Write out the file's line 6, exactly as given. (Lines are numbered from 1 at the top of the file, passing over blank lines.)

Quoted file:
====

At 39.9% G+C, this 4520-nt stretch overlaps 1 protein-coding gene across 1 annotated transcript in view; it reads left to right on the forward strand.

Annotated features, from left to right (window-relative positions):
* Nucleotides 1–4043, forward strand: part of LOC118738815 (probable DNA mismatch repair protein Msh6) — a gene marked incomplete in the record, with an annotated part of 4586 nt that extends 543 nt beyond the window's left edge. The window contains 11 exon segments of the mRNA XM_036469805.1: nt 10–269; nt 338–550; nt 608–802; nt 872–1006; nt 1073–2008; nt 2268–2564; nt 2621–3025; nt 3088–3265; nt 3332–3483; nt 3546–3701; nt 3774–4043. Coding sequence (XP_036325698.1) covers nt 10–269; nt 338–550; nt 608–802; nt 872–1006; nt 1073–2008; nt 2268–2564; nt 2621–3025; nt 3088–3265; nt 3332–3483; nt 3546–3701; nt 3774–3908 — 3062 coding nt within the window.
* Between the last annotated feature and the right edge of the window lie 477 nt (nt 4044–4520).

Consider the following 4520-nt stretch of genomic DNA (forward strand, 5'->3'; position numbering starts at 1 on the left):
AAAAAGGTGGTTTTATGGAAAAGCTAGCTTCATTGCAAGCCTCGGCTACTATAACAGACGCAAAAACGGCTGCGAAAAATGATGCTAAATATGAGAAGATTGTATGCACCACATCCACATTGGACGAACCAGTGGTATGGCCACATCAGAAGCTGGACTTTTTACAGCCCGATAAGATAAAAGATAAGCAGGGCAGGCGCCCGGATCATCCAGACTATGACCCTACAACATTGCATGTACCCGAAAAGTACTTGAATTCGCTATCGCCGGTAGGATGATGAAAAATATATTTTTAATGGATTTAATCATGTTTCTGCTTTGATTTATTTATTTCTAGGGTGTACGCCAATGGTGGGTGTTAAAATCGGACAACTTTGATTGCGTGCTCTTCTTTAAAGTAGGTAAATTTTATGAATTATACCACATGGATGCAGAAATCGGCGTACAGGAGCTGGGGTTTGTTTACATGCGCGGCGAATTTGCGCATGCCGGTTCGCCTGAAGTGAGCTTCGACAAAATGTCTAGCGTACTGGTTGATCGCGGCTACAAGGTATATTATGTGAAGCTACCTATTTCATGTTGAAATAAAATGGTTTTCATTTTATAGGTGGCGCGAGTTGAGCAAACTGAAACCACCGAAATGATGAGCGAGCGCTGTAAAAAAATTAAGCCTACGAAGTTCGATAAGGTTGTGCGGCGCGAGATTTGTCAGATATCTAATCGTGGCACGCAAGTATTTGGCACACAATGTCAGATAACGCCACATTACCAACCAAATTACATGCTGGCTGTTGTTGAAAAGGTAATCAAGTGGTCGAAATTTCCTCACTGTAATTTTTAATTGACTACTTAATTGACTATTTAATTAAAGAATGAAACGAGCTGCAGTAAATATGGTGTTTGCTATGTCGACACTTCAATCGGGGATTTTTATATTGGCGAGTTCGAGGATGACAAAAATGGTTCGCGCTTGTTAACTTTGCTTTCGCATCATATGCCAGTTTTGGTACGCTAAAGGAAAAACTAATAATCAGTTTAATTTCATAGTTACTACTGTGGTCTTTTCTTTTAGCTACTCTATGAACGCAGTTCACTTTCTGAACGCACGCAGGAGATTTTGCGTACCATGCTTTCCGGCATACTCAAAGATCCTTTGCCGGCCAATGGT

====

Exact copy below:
AAAAAGGTGGTTTTATGGAAAAGCTAGCTTCATTGCAAGCCTCGGCTACTATAACAGACGCAAAAACGGCTGCGAAAAATGATGCTAAATATGAGAAGATTGTATGCACCACATCCACATTGGACGAACCAGTGGTATGGCCACATCAGAAGCTGGACTTTTTACAGCCCGATAAGATAAAAGATAAGCAGGGCAGGCGCCCGGATCATCCAGACTATGACCCTACAACATTGCATGTACCCGAAAAGTACTTGAATTCGCTATCGCCGGTAGGATGATGAAAAATATATTTTTAATGGATTTAATCATGTTTCTGCTTTGATTTATTTATTTCTAGGGTGTACGCCAATGGTGGGTGTTAAAATCGGACAACTTTGATTGCGTGCTCTTCTTTAAAGTAGGTAAATTTTATGAATTATACCACATGGATGCAGAAATCGGCGTACAGGAGCTGGGGTTTGTTTACATGCGCGGCGAATTTGCGCATGCCGGTTCGCCTGAAGTGAGCTTCGACAAAATGTCTAGCGTACTGGTTGATCGCGGCTACAAGGTATATTATGTGAAGCTACCTATTTCATGTTGAAATAAAATGGTTTTCATTTTATAGGTGGCGCGAGTTGAGCAAACTGAAACCACCGAAATGATGAGCGAGCGCTGTAAAAAAATTAAGCCTACGAAGTTCGATAAGGTTGTGCGGCGCGAGATTTGTCAGATATCTAATCGTGGCACGCAAGTATTTGGCACACAATGTCAGATAACGCCACATTACCAACCAAATTACATGCTGGCTGTTGTTGAAAAGGTAATCAAGTGGTCGAAATTTCCTCACTGTAATTTTTAATTGACTACTTAATTGACTATTTAATTAAAGAATGAAACGAGCTGCAGTAAATATGGTGTTTGCTATGTCGACACTTCAATCGGGGATTTTTATATTGGCGAGTTCGAGGATGACAAAAATGGTTCGCGCTTGTTAACTTTGCTTTCGCATCATATGCCAGTTTTGGTACGCTAAAGGAAAAACTAATAATCAGTTTAATTTCATAGTTACTACTGTGGTCTTTTCTTTTAGCTACTCTATGAACGCAGTTCACTTTCTGAACGCACGCAGGAGATTTTGCGTACCATGCTTTCCGGCATACTCAAAGATCCTTTGCCGGCCAATGGT